In Chantal Akerman’s ‘Jeanne Dielman, 23 quai du Commerce, 1080 Bruxelles,’ a series of mundane actions are transformed into hugely communicative gestures that keep the viewer suspended between a place of understanding the main character’s inner world and a place of total ambiguity. Akerman establishes a routine and then uses variations and interruptions in that routine to expose the protagonist’s psychology. Tasks such as cooking and cleaning become pure narrative, events in sequence moving forward in a suspenseful and ominous arc. In reducing a film to such actions, and imbuing them with meaning, these otherwise dull activities become compelling. Actions speak louder than words, and ‘Jeanne Dielman’ is cinema’s purest action movie.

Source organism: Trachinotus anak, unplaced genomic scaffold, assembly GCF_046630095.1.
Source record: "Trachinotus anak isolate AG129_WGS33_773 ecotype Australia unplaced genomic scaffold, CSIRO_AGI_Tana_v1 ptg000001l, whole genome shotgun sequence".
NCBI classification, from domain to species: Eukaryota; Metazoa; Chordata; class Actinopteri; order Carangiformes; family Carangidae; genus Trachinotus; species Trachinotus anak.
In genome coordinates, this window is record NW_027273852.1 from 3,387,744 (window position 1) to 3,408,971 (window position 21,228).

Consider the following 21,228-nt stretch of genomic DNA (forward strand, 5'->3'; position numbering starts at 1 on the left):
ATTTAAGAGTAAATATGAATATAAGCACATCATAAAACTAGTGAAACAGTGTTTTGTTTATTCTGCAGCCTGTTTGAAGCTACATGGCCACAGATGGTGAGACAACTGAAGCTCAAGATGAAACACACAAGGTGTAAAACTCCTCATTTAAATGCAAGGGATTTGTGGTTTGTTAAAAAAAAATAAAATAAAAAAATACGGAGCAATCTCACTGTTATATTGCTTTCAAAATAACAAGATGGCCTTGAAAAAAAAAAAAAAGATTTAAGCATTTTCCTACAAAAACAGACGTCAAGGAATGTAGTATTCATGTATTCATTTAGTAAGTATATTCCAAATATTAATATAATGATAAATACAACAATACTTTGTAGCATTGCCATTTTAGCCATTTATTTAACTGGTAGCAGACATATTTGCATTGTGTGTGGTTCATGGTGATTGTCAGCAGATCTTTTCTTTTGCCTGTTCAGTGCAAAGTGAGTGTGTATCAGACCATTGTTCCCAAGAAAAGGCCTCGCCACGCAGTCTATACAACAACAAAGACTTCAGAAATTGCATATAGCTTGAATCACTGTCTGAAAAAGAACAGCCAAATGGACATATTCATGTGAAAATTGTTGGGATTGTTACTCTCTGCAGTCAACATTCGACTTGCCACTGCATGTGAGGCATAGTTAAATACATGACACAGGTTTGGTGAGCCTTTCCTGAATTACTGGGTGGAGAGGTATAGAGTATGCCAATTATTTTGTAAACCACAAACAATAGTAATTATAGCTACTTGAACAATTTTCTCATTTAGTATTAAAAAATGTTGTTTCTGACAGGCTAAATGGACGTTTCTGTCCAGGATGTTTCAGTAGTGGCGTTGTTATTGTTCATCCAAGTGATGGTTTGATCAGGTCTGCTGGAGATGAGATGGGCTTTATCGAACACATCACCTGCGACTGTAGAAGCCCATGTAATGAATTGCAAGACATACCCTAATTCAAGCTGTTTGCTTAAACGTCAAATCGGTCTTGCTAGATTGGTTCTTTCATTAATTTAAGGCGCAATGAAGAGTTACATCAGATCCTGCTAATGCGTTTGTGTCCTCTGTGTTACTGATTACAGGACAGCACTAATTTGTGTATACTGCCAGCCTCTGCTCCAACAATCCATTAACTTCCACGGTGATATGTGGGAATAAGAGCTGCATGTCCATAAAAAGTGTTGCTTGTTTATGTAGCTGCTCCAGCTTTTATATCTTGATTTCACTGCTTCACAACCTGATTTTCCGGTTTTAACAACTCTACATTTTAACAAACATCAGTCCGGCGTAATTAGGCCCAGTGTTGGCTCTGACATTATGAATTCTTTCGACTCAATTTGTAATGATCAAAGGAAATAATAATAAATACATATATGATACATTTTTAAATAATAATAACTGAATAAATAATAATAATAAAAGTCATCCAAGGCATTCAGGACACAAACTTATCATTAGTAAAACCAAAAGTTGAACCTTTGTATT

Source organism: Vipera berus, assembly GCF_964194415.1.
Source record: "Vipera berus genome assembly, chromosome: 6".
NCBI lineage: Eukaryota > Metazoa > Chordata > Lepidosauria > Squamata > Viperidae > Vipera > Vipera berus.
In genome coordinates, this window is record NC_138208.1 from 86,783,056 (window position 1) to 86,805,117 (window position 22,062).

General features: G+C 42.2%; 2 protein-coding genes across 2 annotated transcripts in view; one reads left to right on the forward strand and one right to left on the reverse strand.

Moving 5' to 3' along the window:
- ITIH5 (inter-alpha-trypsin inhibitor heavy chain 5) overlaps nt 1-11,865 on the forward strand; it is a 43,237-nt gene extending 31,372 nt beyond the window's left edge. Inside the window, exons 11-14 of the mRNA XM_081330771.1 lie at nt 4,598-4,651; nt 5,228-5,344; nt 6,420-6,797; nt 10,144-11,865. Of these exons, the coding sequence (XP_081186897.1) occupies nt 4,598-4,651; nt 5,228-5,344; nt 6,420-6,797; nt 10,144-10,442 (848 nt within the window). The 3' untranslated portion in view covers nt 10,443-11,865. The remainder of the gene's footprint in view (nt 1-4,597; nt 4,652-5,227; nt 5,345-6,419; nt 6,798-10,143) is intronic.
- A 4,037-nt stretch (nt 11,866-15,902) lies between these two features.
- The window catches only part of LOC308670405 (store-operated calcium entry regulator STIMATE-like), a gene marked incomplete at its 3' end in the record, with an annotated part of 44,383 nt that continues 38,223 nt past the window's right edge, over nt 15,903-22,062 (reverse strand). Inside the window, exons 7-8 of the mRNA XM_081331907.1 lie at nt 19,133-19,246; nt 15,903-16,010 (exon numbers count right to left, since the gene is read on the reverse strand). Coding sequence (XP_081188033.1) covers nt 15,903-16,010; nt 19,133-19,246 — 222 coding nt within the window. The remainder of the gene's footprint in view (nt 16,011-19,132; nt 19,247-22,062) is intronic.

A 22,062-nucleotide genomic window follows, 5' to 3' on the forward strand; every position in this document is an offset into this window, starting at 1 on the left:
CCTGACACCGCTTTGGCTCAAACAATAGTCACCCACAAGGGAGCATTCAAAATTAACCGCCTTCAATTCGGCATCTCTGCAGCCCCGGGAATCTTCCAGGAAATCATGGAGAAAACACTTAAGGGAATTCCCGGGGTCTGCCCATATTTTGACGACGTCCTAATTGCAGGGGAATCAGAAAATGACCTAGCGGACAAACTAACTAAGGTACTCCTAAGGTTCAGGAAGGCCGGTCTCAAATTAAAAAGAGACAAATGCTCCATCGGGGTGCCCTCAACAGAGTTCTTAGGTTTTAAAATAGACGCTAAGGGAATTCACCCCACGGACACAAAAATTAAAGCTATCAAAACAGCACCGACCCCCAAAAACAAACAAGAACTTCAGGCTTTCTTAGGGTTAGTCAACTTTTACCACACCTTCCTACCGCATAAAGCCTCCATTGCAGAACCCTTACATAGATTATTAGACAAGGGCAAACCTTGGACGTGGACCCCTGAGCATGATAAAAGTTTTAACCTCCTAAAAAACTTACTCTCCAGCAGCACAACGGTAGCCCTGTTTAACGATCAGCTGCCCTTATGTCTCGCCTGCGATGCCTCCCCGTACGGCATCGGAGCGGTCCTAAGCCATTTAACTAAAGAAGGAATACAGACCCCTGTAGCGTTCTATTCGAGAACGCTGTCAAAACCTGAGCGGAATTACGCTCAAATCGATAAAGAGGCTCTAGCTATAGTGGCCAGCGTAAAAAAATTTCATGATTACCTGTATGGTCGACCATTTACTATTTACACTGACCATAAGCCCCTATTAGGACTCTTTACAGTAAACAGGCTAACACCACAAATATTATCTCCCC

Adam Cook is a Vancouver-based independent film critic, editor, and programmer. He is a regular contributor to Cinema Scope and a columnist for Little White Lies. He has written for, among others, Sight & Sound, Cineaste, Film Comment, Fandor, Indiewire, and Brooklyn Magazine.